Sixteen Ohio high school students are spending two weeks of their summer break investigating complex science and engineering problems, while discovering career opportunities in science, technology, engineering and mathematics (STEM) fields.
The students are attending the Ohio Supercomputer Center’s 27th annual Summer Institute from June 12-24 on the campus of The Ohio State University. Ohio Supercomputer Center staff members established Summer Institute (SI) in 1990 to provide high school students with real-world experience in the fields of high performance computing (HPC) and networking. While working in small groups, students apply the scientific method to their studies and solve complex problems using various OSC resources.
OSC also invites experts from science, engineering, HPC and networking fields to speak with the students about STEM topics and careers, giving students an “insider’s” perspective into these fields.
“Summer Institute provides students with a better understanding of what scientists and engineers do,” said Brian Guilfoos, SI director and HPC Client Services manager at OSC. “SI has continually given students real-world knowledge and experience that they use for the rest of their lives.”
SI students are taking field trips focused on science and engineering, as well as completing their group projects, such as modeling physics in computer games, detecting dark matter, protein modeling and drug dispersion. The students also are getting a behind-the-scenes view of Ohio State’s campus and a taste of campus life by living in dorms throughout the two-week camp.
Birce Onal, an SI Residential Adviser and Career Panelist, has witnessed the benefits of SI for its students. By the end of the program, “the campers have all had a chance to talk with women and men who got their degrees in physics, computer science, statistics, mathematics and engineering,” said Onal, a graduate research associate at Ohio State’s College of Engineering. “Usually the students take the opportunity to ask for advice on school, courses to take and applying to college.”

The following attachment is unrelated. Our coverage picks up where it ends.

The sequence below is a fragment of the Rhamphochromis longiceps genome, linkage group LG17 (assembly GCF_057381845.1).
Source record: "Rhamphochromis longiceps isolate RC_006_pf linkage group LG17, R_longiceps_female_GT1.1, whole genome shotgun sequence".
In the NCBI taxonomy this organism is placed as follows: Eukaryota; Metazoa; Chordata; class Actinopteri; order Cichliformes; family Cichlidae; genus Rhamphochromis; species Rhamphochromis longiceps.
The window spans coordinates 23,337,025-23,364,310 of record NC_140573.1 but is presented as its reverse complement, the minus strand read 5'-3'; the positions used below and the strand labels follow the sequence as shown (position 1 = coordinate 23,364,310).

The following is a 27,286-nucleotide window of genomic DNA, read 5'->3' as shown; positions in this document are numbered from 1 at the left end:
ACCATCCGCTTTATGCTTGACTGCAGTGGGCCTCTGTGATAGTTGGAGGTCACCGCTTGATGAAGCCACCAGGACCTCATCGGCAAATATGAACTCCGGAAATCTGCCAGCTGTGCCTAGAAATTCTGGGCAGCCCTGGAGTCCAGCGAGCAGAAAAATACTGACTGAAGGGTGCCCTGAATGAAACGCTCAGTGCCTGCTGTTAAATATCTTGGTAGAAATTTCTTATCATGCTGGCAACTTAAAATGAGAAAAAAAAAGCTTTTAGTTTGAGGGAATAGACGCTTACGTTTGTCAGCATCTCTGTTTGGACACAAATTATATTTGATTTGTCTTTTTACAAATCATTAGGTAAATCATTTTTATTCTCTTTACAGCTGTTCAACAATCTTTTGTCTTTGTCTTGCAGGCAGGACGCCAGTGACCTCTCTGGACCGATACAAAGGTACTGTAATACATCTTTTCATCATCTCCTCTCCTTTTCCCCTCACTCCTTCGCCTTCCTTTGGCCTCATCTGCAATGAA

OSC provides additional education programs for STEM enrichment through the Young Women’s Summer Institute, designed for middle school-aged girls to engage in scientific research while working with some of the nation’s best computer technologies. OSC also provides numerous internships for Columbus Metro High School and college students.
EDITORS: See next page for student names and hometowns.
For photographs, see facebook.com/oscsi
The following list identifies the students participating in SI 2016. The list is arranged alphabetically by last name and identifies each student’s hometown.
Krysta-Marie Aulak, Shaker Heights (Shaker Heights High School)
Suyash Dixit, Lewis Center (Olentangy High School)
Jayanth Gunda, Dublin (Dublin Jerome High School)
Alexander He, Lewis Center (Olentangy Orange High School)
Evan Heritage, Toledo (Maumee Valley Country Day School)
Evan Hunsicker, Marion (Ridgedale High School)
Willem Kennedy, Upper Arlington (Upper Arlington High School)
Michael Lin, Dublin (Dublin Jerome High School)
Alice Lo, Westerville (Metro Early College High School)
Alison Maniace, Columbus (Columbus School for Girls)
Emily Mason, Chagrin Falls (Chagrin Falls High School)
Arefa Motiwala, New Albany (Gahanna Lincoln High School)
Krishna Revur, Hillard (Hillard Darby High School)
Andrew Saladino, Newark (Newark High School)
Manas Srinivasaiah, Lewis Center (Western Reserve Academy)
Akhil Vyas, Dublin (Dublin Jerome High School)
The Ohio Supercomputer Center (OSC), a member of the Ohio Technology Consortium of the Ohio Department of Higher Education, addresses the expanding computational demands of academic and industrial research communities by providing a robust shared infrastructure and proven expertise in advanced modeling, simulation and analysis. OSC empowers researchers with the vital services essential to make extraordinary discoveries and innovations, partners with businesses and industry to leverage computational science as a competitive force in the global knowledge economy, and leads efforts to equip the workforce with the key technology skills required to secure 21st century jobs. For more, visitwww.osc.edu.